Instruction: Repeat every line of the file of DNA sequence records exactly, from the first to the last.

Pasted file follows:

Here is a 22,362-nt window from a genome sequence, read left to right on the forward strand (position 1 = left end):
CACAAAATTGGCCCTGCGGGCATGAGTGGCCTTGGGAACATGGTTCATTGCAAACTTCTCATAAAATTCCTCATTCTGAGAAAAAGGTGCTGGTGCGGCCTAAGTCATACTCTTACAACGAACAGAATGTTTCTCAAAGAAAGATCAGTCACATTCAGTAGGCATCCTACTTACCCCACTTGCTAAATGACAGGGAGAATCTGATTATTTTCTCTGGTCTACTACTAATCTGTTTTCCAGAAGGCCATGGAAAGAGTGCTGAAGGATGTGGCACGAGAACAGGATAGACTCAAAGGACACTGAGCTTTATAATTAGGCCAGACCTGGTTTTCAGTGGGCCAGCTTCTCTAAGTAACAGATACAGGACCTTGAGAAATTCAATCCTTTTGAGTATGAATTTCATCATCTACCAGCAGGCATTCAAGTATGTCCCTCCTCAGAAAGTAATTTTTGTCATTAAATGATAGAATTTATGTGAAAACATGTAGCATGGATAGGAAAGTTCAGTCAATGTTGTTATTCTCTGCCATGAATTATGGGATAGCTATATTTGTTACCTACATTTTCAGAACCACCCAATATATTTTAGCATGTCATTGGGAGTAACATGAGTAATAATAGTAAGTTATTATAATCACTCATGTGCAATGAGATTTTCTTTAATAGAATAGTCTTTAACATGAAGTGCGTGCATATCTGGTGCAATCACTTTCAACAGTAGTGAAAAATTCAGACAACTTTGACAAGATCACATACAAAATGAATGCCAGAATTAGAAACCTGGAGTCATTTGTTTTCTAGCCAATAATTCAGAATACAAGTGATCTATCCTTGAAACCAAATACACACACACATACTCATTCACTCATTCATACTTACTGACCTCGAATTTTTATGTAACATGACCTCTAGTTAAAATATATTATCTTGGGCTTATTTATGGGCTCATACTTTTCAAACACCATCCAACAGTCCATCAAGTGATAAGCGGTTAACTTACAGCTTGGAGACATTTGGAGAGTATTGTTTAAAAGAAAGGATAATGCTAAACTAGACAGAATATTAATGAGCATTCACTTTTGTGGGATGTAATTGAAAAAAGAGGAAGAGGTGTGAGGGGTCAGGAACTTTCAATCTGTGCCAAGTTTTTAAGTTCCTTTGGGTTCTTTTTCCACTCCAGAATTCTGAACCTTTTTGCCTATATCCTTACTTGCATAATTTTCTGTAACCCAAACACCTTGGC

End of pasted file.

Here is a 22,362-nt window from a genome sequence, read left to right on the forward strand (position 1 = left end):
CACAAAATTGGCCCTGCGGGCATGAGTGGCCTTGGGAACATGGTTCATTGCAAACTTCTCATAAAATTCCTCATTCTGAGAAAAAGGTGCTGGTGCGGCCTAAGTCATACTCTTACAACGAACAGAATGTTTCTCAAAGAAAGATCAGTCACATTCAGTAGGCATCCTACTTACCCCACTTGCTAAATGACAGGGAGAATCTGATTATTTTCTCTGGTCTACTACTAATCTGTTTTCCAGAAGGCCATGGAAAGAGTGCTGAAGGATGTGGCACGAGAACAGGATAGACTCAAAGGACACTGAGCTTTATAATTAGGCCAGACCTGGTTTTCAGTGGGCCAGCTTCTCTAAGTAACAGATACAGGACCTTGAGAAATTCAATCCTTTTGAGTATGAATTTCATCATCTACCAGCAGGCATTCAAGTATGTCCCTCCTCAGAAAGTAATTTTTGTCATTAAATGATAGAATTTATGTGAAAACATGTAGCATGGATAGGAAAGTTCAGTCAATGTTGTTATTCTCTGCCATGAATTATGGGATAGCTATATTTGTTACCTACATTTTCAGAACCACCCAATATATTTTAGCATGTCATTGGGAGTAACATGAGTAATAATAGTAAGTTATTATAATCACTCATGTGCAATGAGATTTTCTTTAATAGAATAGTCTTTAACATGAAGTGCGTGCATATCTGGTGCAATCACTTTCAACAGTAGTGAAAAATTCAGACAACTTTGACAAGATCACATACAAAATGAATGCCAGAATTAGAAACCTGGAGTCATTTGTTTTCTAGCCAATAATTCAGAATACAAGTGATCTATCCTTGAAACCAAATACACACACACATACTCATTCACTCATTCATACTTACTGACCTCGAATTTTTATGTAACATGACCTCTAGTTAAAATATATTATCTTGGGCTTATTTATGGGCTCATACTTTTCAAACACCATCCAACAGTCCATCAAGTGATAAGCGGTTAACTTACAGCTTGGAGACATTTGGAGAGTATTGTTTAAAAGAAAGGATAATGCTAAACTAGACAGAATATTAATGAGCATTCACTTTTGTGGGATGTAATTGAAAAAAGAGGAAGAGGTGTGAGGGGTCAGGAACTTTCAATCTGTGCCAAGTTTTTAAGTTCCTTTGGGTTCTTTTTCCACTCCAGAATTCTGAACCTTTTTGCCTATATCCTTACTTGCATAATTTTCTGTAACCCAAACACCTTGGC